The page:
Posts about syndication

No more alphabet-soup news

CNN is heading 180 degrees in the wrong direction with its attempt to start a wire service to compete with the Associated Press, I think. CNN is just trying to amortize the cost of its existing coverage by reselling it and it may find a few clients. But I’m dubious because newspapers and news sites are canceling every syndication contract they can (I did that six years ago when I worked on sites). Yes, CNN might undercut the AP, but since it takes two years to cancel an AP contract – and because newspapers have an ownership stake in the AP and because there is volume and quantity there – I don’t see CNN taking over a critical mass of AP business quickly.

But there’s a much, much bigger strategic mistake at play here:

The syndication model is dying. As the content economy is supplanted by the link economy, reselling the same story over and over again becomes increasingly impossible.

What’s needed instead is an infrastructure to share and link to original journalism. Newspapers in Ohio are doing that now. Newspapers in the New York area have said they’re working on something similar.

That network could have been created years ago when newspapers created the doomed New Century Network but it died because they wouldn’t give up control or get along. But today, they’re desperate, absolutely desperate, to save any penny by using someone else’s stuff. No longer complaining about aggregation, they must aggregate themselves.

Many players can create the infrastructure that enables newspapers to share and link to their original journalism. (and, full disclosure, I work with one of them, Daylife). But they don’t even need infrastructure to get started. All they need is email or links and permission. That, I believe, will undercut CNN’s effort to undercut the AP.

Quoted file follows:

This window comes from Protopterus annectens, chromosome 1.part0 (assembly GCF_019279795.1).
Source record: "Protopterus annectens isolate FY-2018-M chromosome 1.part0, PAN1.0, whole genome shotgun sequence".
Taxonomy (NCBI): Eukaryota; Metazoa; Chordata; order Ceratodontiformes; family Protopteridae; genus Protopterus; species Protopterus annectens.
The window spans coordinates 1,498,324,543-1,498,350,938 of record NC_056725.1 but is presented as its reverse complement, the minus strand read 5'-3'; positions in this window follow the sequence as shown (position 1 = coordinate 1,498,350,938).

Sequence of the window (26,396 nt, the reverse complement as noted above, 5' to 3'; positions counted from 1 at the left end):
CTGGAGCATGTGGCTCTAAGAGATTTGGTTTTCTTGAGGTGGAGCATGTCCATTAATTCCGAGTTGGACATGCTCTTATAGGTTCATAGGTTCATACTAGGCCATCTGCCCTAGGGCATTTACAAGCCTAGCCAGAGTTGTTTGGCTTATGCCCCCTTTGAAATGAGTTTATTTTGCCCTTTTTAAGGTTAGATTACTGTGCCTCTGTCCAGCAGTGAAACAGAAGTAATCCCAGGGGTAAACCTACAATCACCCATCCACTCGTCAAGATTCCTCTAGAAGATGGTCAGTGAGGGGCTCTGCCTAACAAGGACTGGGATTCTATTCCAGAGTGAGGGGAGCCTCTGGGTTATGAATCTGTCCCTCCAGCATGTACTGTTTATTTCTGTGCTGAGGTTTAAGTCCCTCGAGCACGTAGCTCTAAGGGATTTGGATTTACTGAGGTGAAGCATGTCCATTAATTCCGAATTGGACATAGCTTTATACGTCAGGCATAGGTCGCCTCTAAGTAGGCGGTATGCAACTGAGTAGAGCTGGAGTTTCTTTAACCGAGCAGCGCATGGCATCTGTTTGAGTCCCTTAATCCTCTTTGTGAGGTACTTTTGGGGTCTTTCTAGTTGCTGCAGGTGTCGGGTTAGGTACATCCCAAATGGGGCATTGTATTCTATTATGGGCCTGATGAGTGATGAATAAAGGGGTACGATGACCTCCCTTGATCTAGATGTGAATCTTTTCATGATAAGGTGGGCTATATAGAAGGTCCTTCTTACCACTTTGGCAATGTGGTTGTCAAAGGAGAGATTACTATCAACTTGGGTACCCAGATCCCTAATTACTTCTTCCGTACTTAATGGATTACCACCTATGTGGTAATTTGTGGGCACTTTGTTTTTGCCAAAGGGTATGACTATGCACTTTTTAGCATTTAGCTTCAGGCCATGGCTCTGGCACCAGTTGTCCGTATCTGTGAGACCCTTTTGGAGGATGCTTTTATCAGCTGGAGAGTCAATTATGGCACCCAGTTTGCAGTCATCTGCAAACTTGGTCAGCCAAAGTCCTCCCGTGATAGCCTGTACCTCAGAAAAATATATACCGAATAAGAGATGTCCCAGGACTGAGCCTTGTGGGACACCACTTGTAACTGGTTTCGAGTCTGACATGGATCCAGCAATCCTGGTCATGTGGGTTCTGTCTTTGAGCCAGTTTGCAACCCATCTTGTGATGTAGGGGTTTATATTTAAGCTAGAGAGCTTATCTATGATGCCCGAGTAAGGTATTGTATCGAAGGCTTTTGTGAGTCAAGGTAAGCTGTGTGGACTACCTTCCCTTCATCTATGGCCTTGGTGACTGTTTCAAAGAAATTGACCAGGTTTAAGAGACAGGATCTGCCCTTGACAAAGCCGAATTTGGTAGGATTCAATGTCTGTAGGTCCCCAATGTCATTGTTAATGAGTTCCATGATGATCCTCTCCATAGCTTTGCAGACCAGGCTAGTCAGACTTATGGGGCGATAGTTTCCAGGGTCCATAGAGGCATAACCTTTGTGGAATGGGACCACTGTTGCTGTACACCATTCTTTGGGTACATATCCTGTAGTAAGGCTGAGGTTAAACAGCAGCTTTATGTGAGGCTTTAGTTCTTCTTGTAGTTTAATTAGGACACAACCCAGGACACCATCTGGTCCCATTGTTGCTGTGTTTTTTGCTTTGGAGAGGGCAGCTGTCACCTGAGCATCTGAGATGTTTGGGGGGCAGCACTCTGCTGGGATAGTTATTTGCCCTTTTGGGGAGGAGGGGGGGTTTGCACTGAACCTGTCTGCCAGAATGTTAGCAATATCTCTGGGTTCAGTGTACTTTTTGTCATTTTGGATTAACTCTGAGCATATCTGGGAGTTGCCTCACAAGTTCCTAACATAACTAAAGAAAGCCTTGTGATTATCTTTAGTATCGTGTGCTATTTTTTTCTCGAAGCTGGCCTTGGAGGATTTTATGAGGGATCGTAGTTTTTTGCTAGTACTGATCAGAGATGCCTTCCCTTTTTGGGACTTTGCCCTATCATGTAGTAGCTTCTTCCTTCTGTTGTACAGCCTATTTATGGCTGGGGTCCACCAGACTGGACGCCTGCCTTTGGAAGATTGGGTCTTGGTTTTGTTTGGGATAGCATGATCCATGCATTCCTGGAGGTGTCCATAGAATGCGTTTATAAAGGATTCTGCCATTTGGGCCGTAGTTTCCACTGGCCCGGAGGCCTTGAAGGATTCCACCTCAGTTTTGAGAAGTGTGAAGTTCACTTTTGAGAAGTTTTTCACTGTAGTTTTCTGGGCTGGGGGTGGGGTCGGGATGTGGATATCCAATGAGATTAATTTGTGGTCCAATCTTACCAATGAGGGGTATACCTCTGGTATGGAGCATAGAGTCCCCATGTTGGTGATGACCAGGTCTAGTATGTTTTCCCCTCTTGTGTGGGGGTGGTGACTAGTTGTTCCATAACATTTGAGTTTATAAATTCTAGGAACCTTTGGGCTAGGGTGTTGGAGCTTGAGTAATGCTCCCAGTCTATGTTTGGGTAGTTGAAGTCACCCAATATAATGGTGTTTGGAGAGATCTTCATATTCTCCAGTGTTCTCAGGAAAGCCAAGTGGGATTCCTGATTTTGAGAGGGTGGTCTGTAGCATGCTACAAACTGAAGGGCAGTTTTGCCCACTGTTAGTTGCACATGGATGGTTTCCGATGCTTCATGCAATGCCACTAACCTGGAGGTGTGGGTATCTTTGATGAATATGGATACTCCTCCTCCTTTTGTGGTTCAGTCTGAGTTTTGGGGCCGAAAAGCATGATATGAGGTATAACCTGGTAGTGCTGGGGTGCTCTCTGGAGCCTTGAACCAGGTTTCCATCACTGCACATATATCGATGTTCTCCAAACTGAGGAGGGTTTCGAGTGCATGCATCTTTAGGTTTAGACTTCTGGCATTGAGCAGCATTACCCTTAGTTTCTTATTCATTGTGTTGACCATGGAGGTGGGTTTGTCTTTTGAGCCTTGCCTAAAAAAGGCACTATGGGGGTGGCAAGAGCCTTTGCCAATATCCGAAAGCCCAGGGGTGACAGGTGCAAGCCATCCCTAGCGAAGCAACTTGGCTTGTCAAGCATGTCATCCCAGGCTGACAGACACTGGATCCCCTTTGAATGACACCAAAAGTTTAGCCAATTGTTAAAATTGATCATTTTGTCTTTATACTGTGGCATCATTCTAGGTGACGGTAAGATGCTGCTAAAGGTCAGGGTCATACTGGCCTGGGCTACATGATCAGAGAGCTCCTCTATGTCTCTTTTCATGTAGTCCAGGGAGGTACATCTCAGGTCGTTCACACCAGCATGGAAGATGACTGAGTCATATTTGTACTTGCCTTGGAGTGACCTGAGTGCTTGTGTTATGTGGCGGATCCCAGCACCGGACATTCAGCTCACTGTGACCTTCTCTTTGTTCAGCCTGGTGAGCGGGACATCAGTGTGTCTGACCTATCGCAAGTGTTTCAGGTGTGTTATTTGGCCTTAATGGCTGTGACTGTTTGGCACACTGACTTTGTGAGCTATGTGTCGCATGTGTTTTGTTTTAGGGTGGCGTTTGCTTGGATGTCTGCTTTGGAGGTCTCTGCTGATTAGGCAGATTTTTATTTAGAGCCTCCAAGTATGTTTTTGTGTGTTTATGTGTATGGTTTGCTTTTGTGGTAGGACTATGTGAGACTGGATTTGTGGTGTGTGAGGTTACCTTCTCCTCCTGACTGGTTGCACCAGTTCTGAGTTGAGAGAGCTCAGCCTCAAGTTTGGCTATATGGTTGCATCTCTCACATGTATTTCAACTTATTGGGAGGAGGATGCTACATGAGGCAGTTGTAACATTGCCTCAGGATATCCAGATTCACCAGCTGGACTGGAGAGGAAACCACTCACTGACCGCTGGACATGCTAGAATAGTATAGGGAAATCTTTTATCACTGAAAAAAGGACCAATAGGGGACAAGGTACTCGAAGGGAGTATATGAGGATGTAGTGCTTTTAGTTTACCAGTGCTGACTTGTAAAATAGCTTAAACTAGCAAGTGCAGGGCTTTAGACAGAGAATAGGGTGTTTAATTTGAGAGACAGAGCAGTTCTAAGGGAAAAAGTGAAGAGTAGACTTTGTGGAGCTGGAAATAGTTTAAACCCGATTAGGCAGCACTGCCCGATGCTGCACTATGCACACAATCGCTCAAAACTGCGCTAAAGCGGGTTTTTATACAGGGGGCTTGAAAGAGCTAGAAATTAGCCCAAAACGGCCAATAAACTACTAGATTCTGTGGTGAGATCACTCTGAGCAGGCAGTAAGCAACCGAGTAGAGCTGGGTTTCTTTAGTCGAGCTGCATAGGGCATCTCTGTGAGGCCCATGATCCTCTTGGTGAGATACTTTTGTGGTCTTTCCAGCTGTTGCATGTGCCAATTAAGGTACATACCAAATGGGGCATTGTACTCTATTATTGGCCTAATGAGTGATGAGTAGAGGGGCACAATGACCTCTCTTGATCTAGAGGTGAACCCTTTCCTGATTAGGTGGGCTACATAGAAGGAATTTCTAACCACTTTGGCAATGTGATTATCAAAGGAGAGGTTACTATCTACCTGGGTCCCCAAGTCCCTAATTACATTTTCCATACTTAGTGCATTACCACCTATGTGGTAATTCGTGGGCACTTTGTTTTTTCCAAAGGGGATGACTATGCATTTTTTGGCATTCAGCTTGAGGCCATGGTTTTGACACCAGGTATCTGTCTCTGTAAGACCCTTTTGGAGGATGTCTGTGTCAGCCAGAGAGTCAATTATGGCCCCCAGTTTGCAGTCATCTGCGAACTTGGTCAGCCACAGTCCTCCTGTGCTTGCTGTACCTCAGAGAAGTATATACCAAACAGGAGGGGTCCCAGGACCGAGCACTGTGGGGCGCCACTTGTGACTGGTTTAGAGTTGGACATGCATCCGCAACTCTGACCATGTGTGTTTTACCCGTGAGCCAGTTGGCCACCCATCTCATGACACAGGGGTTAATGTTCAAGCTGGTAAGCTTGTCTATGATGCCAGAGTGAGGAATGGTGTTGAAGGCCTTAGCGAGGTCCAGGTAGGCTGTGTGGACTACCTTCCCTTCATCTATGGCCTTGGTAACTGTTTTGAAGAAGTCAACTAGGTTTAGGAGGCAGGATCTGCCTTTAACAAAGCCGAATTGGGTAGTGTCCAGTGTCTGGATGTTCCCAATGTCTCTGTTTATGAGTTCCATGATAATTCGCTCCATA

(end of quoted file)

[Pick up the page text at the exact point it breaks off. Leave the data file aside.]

CNN is holding a meeting of newspapers editors in Atlanta this week to sell them on the new wire. If I were there, I’d gather my colleagues over drinks and form my own wire service, for free.

The paid-content widget

Today, Keith Teare at Edgeio is launching a new means to charge for — and distribute — content within a site.

I’m no great fan of charging for content — and have argued that the Times and Journal should go free — because putting up walls only limits your audience and thus your advertising revenue — not to mention your Googlejuice and participation in the conversation, thus your brand — and it also increases your marketing costs. I also doubt that syndication is a sustainable business model for content.

But this is a bit different. What Edgeio has created is a slick little widget that lets you see and then buy content without leaving a site. So let’s say you’re on GigaOm or PaidContent and they want to sell you a special report or exclusive video they’ve done. You click and buy and view the content right there within the same page. Until they’re clever enough to go free — or until someone makes them — I could see the Wall Street Journal enabling people to embed their stories on their blogs or sites with this pay structure in place: ‘Want to see the story right now, here? You can.’ The widget also has a link that lets you grab it and put it on your site, selling the content and taking a cut. Right now, this is enabled with credit card or PayPal. Here’s a demo. It’s just a demo. Don’t buy it. Really.